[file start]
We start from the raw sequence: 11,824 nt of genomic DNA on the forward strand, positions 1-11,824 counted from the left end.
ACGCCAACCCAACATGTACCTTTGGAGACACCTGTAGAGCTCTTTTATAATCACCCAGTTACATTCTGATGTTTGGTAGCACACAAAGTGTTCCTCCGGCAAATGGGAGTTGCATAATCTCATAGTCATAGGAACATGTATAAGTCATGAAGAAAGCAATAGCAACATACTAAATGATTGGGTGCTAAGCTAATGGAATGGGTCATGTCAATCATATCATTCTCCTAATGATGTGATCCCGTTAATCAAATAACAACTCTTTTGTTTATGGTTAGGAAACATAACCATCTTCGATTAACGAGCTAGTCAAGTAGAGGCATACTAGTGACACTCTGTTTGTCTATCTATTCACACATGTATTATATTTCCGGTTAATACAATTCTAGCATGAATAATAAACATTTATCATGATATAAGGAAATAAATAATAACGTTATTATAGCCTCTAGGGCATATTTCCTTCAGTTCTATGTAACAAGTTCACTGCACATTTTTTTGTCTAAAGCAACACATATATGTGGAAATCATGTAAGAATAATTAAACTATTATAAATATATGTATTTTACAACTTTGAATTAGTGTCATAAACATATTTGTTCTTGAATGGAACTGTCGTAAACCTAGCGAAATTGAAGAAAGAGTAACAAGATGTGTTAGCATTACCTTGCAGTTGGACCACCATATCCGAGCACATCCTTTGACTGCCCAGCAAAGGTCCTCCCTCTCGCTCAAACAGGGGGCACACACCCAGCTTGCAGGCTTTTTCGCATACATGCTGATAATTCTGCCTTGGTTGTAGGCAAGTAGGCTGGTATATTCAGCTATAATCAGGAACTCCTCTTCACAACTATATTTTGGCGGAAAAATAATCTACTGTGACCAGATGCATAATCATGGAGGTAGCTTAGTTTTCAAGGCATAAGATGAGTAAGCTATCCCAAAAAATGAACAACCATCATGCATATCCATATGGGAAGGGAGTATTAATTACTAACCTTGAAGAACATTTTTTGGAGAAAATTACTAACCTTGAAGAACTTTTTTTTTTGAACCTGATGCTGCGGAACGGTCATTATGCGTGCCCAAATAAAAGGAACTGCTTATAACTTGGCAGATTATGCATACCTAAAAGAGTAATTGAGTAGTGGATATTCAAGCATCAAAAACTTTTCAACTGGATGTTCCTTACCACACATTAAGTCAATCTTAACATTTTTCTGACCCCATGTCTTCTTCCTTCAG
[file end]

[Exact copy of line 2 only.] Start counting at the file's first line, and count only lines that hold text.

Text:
ACGCCAACCCAACATGTACCTTTGGAGACACCTGTAGAGCTCTTTTATAATCACCCAGTTACATTCTGATGTTTGGTAGCACACAAAGTGTTCCTCCGGCAAATGGGAGTTGCATAATCTCATAGTCATAGGAACATGTATAAGTCATGAAGAAAGCAATAGCAACATACTAAATGATTGGGTGCTAAGCTAATGGAATGGGTCATGTCAATCATATCATTCTCCTAATGATGTGATCCCGTTAATCAAATAACAACTCTTTTGTTTATGGTTAGGAAACATAACCATCTTCGATTAACGAGCTAGTCAAGTAGAGGCATACTAGTGACACTCTGTTTGTCTATCTATTCACACATGTATTATATTTCCGGTTAATACAATTCTAGCATGAATAATAAACATTTATCATGATATAAGGAAATAAATAATAACGTTATTATAGCCTCTAGGGCATATTTCCTTCAGTTCTATGTAACAAGTTCACTGCACATTTTTTTGTCTAAAGCAACACATATATGTGGAAATCATGTAAGAATAATTAAACTATTATAAATATATGTATTTTACAACTTTGAATTAGTGTCATAAACATATTTGTTCTTGAATGGAACTGTCGTAAACCTAGCGAAATTGAAGAAAGAGTAACAAGATGTGTTAGCATTACCTTGCAGTTGGACCACCATATCCGAGCACATCCTTTGACTGCCCAGCAAAGGTCCTCCCTCTCGCTCAAACAGGGGGCACACACCCAGCTTGCAGGCTTTTTCGCATACATGCTGATAATTCTGCCTTGGTTGTAGGCAAGTAGGCTGGTATATTCAGCTATAATCAGGAACTCCTCTTCACAACTATATTTTGGCGGAAAAATAATCTACTGTGACCAGATGCATAATCATGGAGGTAGCTTAGTTTTCAAGGCATAAGATGAGTAAGCTATCCCAAAAAATGAACAACCATCATGCATATCCATATGGGAAGGGAGTATTAATTACTAACCTTGAAGAACATTTTTTGGAGAAAATTACTAACCTTGAAGAACTTTTTTTTTTGAACCTGATGCTGCGGAACGGTCATTATGCGTGCCCAAATAAAAGGAACTGCTTATAACTTGGCAGATTATGCATACCTAAAAGAGTAATTGAGTAGTGGATATTCAAGCATCAAAAACTTTTCAACTGGATGTTCCTTACCACACATTAAGTCAATCTTAACATTTTTCTGACCCCATGTCTTCTTCCTTCAG